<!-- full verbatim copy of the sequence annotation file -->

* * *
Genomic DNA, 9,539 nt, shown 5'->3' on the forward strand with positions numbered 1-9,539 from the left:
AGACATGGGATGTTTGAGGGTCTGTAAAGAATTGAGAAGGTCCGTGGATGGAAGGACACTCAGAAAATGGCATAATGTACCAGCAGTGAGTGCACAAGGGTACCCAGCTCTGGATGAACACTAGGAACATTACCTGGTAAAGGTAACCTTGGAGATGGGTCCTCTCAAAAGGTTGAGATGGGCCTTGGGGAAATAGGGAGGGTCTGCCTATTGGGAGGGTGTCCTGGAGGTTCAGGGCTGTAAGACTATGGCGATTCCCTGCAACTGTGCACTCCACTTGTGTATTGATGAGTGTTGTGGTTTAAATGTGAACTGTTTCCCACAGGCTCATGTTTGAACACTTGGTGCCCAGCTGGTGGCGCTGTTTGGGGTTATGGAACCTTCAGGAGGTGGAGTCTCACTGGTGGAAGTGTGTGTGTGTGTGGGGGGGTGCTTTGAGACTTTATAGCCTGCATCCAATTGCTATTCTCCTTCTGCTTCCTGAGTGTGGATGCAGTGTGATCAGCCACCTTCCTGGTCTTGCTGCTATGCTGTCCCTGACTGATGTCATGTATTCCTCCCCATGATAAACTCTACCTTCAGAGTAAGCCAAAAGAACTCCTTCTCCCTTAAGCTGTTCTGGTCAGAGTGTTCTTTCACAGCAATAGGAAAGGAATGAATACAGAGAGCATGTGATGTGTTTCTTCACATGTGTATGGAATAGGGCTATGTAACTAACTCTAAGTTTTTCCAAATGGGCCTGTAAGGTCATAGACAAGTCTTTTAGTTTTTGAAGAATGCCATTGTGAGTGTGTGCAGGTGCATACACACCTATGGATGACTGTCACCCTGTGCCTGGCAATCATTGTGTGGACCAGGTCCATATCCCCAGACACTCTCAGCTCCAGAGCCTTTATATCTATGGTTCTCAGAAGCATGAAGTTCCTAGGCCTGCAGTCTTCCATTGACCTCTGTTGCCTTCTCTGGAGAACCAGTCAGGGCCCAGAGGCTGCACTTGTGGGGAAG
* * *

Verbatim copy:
Genomic DNA, 9,539 nt, shown 5'->3' on the forward strand with positions numbered 1-9,539 from the left:
AGACATGGGATGTTTGAGGGTCTGTAAAGAATTGAGAAGGTCCGTGGATGGAAGGACACTCAGAAAATGGCATAATGTACCAGCAGTGAGTGCACAAGGGTACCCAGCTCTGGATGAACACTAGGAACATTACCTGGTAAAGGTAACCTTGGAGATGGGTCCTCTCAAAAGGTTGAGATGGGCCTTGGGGAAATAGGGAGGGTCTGCCTATTGGGAGGGTGTCCTGGAGGTTCAGGGCTGTAAGACTATGGCGATTCCCTGCAACTGTGCACTCCACTTGTGTATTGATGAGTGTTGTGGTTTAAATGTGAACTGTTTCCCACAGGCTCATGTTTGAACACTTGGTGCCCAGCTGGTGGCGCTGTTTGGGGTTATGGAACCTTCAGGAGGTGGAGTCTCACTGGTGGAAGTGTGTGTGTGTGTGGGGGGGTGCTTTGAGACTTTATAGCCTGCATCCAATTGCTATTCTCCTTCTGCTTCCTGAGTGTGGATGCAGTGTGATCAGCCACCTTCCTGGTCTTGCTGCTATGCTGTCCCTGACTGATGTCATGTATTCCTCCCCATGATAAACTCTACCTTCAGAGTAAGCCAAAAGAACTCCTTCTCCCTTAAGCTGTTCTGGTCAGAGTGTTCTTTCACAGCAATAGGAAAGGAATGAATACAGAGAGCATGTGATGTGTTTCTTCACATGTGTATGGAATAGGGCTATGTAACTAACTCTAAGTTTTTCCAAATGGGCCTGTAAGGTCATAGACAAGTCTTTTAGTTTTTGAAGAATGCCATTGTGAGTGTGTGCAGGTGCATACACACCTATGGATGACTGTCACCCTGTGCCTGGCAATCATTGTGTGGACCAGGTCCATATCCCCAGACACTCTCAGCTCCAGAGCCTTTATATCTATGGTTCTCAGAAGCATGAAGTTCCTAGGCCTGCAGTCTTCCATTGACCTCTGTTGCCTTCTCTGGAGAACCAGTCAGGGCCCAGAGGCTGCACTTGTGGGGAAG